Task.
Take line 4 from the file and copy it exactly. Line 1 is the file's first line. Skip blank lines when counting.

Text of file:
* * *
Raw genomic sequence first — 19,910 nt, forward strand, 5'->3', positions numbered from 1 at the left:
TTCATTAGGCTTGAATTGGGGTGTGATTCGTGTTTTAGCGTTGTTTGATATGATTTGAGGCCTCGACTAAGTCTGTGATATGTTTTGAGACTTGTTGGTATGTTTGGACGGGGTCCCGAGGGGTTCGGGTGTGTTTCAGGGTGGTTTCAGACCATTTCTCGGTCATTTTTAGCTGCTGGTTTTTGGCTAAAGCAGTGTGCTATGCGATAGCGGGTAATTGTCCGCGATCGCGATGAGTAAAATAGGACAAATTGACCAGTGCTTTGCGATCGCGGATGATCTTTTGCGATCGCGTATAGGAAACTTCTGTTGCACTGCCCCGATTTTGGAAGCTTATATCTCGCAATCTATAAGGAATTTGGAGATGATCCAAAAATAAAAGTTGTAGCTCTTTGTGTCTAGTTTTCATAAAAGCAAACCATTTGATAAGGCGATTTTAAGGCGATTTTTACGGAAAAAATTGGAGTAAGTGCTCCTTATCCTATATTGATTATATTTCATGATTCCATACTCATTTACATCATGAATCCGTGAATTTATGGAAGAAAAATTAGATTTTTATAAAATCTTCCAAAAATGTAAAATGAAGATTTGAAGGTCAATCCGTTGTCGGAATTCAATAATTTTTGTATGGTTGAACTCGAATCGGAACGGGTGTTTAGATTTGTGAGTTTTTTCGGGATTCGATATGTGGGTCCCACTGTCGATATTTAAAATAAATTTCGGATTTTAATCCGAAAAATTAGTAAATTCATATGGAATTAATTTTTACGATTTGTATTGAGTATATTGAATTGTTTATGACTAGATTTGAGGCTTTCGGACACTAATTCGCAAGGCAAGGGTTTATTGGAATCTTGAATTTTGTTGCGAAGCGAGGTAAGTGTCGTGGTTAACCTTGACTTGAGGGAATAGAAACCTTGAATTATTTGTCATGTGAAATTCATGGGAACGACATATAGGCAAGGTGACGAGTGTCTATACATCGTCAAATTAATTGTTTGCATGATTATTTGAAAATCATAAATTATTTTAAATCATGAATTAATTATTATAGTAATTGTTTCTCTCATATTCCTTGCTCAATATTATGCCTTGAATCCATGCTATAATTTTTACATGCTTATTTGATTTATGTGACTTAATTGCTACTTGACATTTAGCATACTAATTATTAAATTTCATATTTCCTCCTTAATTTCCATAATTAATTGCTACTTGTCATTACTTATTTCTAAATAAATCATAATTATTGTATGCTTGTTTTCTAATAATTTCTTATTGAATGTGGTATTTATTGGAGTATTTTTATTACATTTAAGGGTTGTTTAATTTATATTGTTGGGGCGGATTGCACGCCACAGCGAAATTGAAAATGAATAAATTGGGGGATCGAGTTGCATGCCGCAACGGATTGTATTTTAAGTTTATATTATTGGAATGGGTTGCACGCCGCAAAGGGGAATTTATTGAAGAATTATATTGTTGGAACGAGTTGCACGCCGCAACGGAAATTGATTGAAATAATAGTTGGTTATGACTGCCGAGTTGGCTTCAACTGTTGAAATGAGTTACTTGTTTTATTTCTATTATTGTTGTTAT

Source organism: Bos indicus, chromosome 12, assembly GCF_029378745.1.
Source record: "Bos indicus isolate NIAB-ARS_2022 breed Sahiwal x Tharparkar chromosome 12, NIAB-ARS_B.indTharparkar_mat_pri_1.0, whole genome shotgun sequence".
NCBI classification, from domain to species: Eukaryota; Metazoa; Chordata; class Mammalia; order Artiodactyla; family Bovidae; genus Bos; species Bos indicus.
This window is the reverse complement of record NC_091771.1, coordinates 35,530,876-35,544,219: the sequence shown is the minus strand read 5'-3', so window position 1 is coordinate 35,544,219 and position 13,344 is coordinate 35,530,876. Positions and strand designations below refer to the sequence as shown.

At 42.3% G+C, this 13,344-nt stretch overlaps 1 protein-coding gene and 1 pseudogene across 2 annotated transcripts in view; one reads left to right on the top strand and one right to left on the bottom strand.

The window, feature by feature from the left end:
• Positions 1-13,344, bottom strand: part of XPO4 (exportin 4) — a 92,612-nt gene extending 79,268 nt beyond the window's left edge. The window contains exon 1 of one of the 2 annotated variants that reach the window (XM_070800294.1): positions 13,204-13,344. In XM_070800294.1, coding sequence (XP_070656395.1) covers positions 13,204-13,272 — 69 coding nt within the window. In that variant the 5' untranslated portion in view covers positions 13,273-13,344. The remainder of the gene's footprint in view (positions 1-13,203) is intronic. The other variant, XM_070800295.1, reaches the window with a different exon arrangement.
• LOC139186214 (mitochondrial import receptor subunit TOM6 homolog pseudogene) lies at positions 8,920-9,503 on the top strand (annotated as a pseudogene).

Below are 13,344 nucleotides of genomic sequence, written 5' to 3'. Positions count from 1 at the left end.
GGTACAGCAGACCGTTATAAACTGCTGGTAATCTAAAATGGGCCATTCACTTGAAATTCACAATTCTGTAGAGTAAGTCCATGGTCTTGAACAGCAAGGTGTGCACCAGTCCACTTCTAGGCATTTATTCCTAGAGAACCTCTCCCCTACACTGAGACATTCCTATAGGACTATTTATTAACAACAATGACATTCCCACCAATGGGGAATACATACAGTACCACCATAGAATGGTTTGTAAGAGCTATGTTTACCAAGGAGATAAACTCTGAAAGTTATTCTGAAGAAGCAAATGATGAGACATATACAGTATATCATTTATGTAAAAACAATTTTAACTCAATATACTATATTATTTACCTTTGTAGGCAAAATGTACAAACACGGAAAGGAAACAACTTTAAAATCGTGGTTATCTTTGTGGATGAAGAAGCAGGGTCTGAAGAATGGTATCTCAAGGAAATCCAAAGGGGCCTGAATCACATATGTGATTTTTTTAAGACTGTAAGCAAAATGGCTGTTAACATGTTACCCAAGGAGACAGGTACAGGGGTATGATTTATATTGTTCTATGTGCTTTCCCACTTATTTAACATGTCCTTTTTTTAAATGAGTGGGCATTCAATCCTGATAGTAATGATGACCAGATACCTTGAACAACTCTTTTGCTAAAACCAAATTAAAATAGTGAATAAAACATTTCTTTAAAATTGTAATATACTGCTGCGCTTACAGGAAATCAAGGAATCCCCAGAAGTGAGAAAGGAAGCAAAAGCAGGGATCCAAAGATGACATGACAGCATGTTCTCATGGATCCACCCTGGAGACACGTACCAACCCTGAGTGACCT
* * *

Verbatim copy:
Source record: "Bos indicus isolate NIAB-ARS_2022 breed Sahiwal x Tharparkar chromosome 12, NIAB-ARS_B.indTharparkar_mat_pri_1.0, whole genome shotgun sequence".